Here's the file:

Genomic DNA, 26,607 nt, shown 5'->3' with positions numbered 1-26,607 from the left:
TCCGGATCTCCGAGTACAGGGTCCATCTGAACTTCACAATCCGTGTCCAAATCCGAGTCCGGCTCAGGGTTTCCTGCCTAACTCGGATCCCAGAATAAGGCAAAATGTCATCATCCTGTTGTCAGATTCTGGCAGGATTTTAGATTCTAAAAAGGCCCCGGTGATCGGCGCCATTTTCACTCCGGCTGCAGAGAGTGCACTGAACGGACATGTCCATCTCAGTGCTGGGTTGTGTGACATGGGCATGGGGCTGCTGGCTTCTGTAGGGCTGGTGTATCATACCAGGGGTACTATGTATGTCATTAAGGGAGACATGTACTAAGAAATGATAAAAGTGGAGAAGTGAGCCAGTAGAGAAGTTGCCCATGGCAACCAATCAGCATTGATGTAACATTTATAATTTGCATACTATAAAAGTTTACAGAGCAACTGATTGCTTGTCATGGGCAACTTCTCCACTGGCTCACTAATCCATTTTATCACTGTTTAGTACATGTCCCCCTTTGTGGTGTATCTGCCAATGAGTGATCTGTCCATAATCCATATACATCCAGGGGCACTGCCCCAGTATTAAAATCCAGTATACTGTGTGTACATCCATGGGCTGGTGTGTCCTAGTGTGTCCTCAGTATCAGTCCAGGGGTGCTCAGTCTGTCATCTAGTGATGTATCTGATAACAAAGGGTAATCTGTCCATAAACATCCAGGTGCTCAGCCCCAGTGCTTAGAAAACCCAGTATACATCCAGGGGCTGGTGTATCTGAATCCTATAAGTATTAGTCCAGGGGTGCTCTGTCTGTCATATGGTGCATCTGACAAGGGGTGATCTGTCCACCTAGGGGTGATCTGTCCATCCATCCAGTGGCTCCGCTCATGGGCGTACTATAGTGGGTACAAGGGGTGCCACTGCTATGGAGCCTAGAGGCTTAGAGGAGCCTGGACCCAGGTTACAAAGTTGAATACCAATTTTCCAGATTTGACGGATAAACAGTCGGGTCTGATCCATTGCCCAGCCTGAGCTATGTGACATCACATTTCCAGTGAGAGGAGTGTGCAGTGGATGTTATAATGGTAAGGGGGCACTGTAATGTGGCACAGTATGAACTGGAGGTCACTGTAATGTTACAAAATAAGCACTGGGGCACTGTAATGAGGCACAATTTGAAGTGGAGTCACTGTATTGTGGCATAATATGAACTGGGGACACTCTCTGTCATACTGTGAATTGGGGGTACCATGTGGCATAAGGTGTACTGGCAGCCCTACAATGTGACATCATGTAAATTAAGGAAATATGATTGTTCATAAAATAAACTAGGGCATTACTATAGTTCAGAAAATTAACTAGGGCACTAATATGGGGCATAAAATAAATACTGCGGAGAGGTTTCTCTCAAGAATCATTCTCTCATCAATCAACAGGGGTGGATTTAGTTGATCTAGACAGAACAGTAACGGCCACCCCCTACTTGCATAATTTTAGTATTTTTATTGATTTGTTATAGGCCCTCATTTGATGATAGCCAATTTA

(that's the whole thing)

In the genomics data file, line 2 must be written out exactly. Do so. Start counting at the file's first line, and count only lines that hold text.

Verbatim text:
TCCGGATCTCCGAGTACAGGGTCCATCTGAACTTCACAATCCGTGTCCAAATCCGAGTCCGGCTCAGGGTTTCCTGCCTAACTCGGATCCCAGAATAAGGCAAAATGTCATCATCCTGTTGTCAGATTCTGGCAGGATTTTAGATTCTAAAAAGGCCCCGGTGATCGGCGCCATTTTCACTCCGGCTGCAGAGAGTGCACTGAACGGACATGTCCATCTCAGTGCTGGGTTGTGTGACATGGGCATGGGGCTGCTGGCTTCTGTAGGGCTGGTGTATCATACCAGGGGTACTATGTATGTCATTAAGGGAGACATGTACTAAGAAATGATAAAAGTGGAGAAGTGAGCCAGTAGAGAAGTTGCCCATGGCAACCAATCAGCATTGATGTAACATTTATAATTTGCATACTATAAAAGTTTACAGAGCAACTGATTGCTTGTCATGGGCAACTTCTCCACTGGCTCACTAATCCATTTTATCACTGTTTAGTACATGTCCCCCTTTGTGGTGTATCTGCCAATGAGTGATCTGTCCATAATCCATATACATCCAGGGGCACTGCCCCAGTATTAAAATCCAGTATACTGTGTGTACATCCATGGGCTGGTGTGTCCTAGTGTGTCCTCAGTATCAGTCCAGGGGTGCTCAGTCTGTCATCTAGTGATGTATCTGATAACAAAGGGTAATCTGTCCATAAACATCCAGGTGCTCAGCCCCAGTGCTTAGAAAACCCAGTATACATCCAGGGGCTGGTGTATCTGAATCCTATAAGTATTAGTCCAGGGGTGCTCTGTCTGTCATATGGTGCATCTGACAAGGGGTGATCTGTCCACCTAGGGGTGATCTGTCCATCCATCCAGTGGCTCCGCTCATGGGCGTACTATAGTGGGTACAAGGGGTGCCACTGCTATGGAGCCTAGAGGCTTAGAGGAGCCTGGACCCAGGTTACAAAGTTGAATACCAATTTTCCAGATTTGACGGATAAACAGTCGGGTCTGATCCATTGCCCAGCCTGAGCTATGTGACATCACATTTCCAGTGAGAGGAGTGTGCAGTGGATGTTATAATGGTAAGGGGGCACTGTAATGTGGCACAGTATGAACTGGAGGTCACTGTAATGTTACAAAATAAGCACTGGGGCACTGTAATGAGGCACAATTTGAAGTGGAGTCACTGTATTGTGGCATAATATGAACTGGGGACACTCTCTGTCATACTGTGAATTGGGGGTACCATGTGGCATAAGGTGTACTGGCAGCCCTACAATGTGACATCATGTAAATTAAGGAAATATGATTGTTCATAAAATAAACTAGGGCATTACTATAGTTCAGAAAATTAACTAGGGCACTAATATGGGGCATAAAATAAATACTGCGGAGAGGTTTCTCTCAAGAATCATTCTCTCATCAATCAACAGGGGTGGATTTAGTTGATCTAGACAGAACAGTAACGGCCACCCCCTACTTGCATAATTTTAGTATTTTTATTGATTTGTTATAGGCCCTCATTTGATGATAGCCAATTTA